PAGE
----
Enphase didn't exhibit at last year's Solar Power International, but the microinverter specialist has traveled to Las Vegas this year with an improved microinverter -- and a bit of a surprise.
5th generation microinverter
Paul Nahi, Enphase's CEO, said the firm's fifth-generation microinverter is its "most technologically advanced microinverter -- this was not even possible to do when we started the company."
He noted that the 275-watt, 97 percent CEC efficiency microinverter "needed to address the complexity of the grid" with reactive power control, volt/VAR and ride-through.
Enphase claims that the new device is Rule 21-ready. (Rule 21 regulates grid-interconnected distributed generation resources, including customer-ownedsolar) The unit is also fully bidirectional.
The storage surprise
Nahi called the advent of storage "a seminal moment for energy" and the "first time that we are going to be Enphase Energy." He said that the firm is leveraging years of R&D and patents to introduce an energy management system along with a modular plug-and-play battery. The management system looks to combine grid smarts, analytics, communications and energy storage, along with advanced control capabilities and load management.
Enphase co-founder and VP of products and strategic initiatives Raghu Belur spoke of distributed hardware, software and power electronics as an operating system, saying, "We're talking about a larger platform in which storage is an application."
The microinverter leader seems to have looked at the battery problem through a solar module lens -- the poorest-performing battery in a string sets the standard for the performance of the system. Nahi noted that there are "many points of failure in a storage system -- at the inverter, at the charge controller, or at the battery," making storage systems very complex to install, design and manage. He added, "That complexity drives up cost."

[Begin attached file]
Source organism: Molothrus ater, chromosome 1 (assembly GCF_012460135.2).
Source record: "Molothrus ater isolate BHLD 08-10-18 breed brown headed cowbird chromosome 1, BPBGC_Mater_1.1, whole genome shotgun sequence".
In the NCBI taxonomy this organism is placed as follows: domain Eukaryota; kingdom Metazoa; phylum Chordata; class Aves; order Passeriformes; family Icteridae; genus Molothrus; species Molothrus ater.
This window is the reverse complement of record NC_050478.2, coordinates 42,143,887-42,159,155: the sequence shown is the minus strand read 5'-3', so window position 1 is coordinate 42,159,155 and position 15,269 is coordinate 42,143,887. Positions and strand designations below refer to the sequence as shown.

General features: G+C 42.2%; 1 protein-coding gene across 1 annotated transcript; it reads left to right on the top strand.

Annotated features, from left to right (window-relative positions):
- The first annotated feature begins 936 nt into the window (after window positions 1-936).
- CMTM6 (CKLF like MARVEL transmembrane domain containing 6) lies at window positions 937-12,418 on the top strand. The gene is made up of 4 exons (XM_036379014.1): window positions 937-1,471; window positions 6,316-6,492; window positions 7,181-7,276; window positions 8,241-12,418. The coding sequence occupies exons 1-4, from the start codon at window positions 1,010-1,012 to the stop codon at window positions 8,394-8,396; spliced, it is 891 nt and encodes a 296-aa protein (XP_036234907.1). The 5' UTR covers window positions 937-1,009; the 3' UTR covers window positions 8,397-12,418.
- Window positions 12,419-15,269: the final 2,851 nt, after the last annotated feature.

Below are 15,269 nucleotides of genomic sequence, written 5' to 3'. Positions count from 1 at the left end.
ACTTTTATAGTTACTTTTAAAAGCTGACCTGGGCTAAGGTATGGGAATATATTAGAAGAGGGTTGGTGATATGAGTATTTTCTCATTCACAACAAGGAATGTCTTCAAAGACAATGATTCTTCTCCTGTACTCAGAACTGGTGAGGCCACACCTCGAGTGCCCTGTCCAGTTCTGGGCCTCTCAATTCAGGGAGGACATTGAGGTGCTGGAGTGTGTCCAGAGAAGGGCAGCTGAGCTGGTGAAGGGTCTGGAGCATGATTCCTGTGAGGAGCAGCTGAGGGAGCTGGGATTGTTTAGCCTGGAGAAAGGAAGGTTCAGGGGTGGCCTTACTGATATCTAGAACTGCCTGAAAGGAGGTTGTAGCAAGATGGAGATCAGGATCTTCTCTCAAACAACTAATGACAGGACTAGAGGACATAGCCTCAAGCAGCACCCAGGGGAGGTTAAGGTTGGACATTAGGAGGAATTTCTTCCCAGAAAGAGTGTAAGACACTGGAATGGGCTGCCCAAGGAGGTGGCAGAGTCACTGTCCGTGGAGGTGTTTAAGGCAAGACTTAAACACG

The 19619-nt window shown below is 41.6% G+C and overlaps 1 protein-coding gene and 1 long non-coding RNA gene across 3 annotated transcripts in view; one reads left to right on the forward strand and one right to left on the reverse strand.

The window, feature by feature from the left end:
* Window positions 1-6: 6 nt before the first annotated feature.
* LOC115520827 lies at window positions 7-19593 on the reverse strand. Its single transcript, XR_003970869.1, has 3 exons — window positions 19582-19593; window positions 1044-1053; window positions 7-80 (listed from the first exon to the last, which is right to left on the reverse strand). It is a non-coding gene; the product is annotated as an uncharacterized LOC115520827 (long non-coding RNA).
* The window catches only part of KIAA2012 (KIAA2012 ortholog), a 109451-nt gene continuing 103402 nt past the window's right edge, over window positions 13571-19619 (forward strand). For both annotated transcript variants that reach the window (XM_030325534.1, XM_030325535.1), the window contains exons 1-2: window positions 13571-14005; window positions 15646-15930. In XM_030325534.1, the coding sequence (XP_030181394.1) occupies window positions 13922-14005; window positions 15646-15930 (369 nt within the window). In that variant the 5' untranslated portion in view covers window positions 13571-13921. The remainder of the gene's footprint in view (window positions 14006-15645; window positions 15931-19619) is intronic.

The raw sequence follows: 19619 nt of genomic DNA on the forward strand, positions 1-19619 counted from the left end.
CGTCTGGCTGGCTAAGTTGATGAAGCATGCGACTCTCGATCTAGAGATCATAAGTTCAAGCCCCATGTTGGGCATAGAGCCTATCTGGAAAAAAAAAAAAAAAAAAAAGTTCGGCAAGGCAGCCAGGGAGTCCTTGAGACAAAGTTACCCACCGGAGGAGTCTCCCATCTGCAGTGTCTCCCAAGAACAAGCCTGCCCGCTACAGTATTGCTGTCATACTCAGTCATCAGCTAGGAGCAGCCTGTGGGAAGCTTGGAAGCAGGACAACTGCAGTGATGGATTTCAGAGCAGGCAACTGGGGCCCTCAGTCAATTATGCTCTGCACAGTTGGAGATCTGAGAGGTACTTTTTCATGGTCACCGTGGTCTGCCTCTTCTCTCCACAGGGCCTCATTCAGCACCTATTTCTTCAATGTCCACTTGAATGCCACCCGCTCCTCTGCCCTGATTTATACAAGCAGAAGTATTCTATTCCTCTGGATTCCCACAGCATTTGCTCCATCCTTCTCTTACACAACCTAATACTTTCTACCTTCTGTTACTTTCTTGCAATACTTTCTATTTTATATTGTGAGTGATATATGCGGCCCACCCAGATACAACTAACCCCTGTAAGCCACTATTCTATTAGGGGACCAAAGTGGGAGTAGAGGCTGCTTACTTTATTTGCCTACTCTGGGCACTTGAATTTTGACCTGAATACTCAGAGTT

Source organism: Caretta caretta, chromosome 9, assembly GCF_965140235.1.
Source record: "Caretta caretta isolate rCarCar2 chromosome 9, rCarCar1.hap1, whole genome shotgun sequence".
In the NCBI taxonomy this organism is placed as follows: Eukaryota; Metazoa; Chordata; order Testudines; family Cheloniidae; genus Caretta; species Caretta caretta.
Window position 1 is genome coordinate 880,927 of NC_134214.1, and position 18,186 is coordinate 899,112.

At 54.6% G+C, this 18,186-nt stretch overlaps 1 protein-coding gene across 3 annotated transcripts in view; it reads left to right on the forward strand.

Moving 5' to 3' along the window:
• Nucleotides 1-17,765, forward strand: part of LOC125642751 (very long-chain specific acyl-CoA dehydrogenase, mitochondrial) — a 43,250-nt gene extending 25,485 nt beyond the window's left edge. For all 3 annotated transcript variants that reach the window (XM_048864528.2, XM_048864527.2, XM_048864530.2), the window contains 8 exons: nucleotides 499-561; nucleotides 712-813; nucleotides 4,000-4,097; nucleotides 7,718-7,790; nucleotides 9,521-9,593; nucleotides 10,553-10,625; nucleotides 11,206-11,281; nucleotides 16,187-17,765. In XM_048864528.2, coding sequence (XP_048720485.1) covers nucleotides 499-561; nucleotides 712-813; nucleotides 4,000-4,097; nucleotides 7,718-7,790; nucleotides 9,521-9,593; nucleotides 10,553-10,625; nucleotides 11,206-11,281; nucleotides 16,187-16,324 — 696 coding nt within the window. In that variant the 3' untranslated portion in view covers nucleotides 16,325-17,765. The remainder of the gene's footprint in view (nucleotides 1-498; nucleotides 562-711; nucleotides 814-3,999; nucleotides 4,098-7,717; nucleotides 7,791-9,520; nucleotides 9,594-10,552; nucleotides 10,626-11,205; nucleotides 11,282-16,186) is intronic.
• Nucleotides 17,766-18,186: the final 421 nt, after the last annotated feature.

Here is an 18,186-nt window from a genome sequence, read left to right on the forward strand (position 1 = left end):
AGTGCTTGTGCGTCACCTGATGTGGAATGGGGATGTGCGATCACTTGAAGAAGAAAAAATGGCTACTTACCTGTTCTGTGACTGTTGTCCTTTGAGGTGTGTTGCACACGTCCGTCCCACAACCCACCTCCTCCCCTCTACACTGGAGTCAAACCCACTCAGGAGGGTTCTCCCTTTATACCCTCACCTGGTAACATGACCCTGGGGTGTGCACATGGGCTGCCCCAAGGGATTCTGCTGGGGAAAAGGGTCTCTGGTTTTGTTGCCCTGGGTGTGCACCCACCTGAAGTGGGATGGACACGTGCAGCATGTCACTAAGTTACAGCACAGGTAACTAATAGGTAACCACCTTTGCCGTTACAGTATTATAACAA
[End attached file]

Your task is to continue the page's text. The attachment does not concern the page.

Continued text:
According to Belur, after an extensive global search for the right battery chemistry and vendor, Enphase sourced ELIIY Power's lithium-iron-phosphate battery, a chemistry known for its safe operation which is also used by battery vendor A123. Nahi said that ELIIY is "extremely cost-competitive in this space." Belur noted that with all due respect, he is very surprised by the high prices being quoted for batteries from companies like Tesla or SolarCity.
ELIIY Power is a Japanese battery producer supported by Daiwa House, a large Japanese homebuilder.
The 40-pound AC battery, equipped with a bidirectional microinverter, plugs into the Enphase Energy Management System and is designed for residential and commercial applications. The unit provides 1.2 kilowatt-hours of energy storage and 275-watt/500-watt power output. Belur notes that it only takes one person to hang the 16-inch-wide battery on the wall of a garage.
“Storage is going to be a multi-billion-dollar market, and it will be essential in helping solar gain broader acceptance and higher penetration,” said Belur in a release, adding, "It provides benefits for the system owner, while also helping with grid stability."
Enphase will soon be launching pilot energy storage projects with Lennar Homes, Hawaii Energy Connection and Vivint Solar. The product line rolls out in 2015.
Belur said of the batteries, "We're breaking storage into smaller manageable chunks," adding, "We think we can drive the price down effectively." He continued, "We have abstracted away the chemistry. You can mix and match batteries the way you can mix and match solar panels with microinverters on a roof."
"It's not about defecting from the grid," Nahi said. "If we look at the grid in Australia where PV penetration is high and regulations impose a 'zero-export' rule, the Enphase system is a solution."
Belur suggests, "We are providing the platform for other companies to write their own applications -- the optimization might be for zero export, highest availability or demand charges."
Residential rate structures do not make it easy for energy storage to be economically viable right now in the U.S. Enphase will look at international markets such as Australia to begin building the business.
“The solar industry is dominated by static, isolated systems that do not integrate, communicate, scale or adapt quickly to changes in power generation," said the Enphase CEO, adding, "Enphase is taking a fundamentally different approach to energy management.”
The question of the viability and timing of the energy storage market remains. Some believe the move to ubiquitous energy storage will come sooner than expected. Other studies have suggested that storage is not needed until very high renewables penetration is reached, or that cheap natural gas obviates the need for energy storage.
Enphase will soon find out.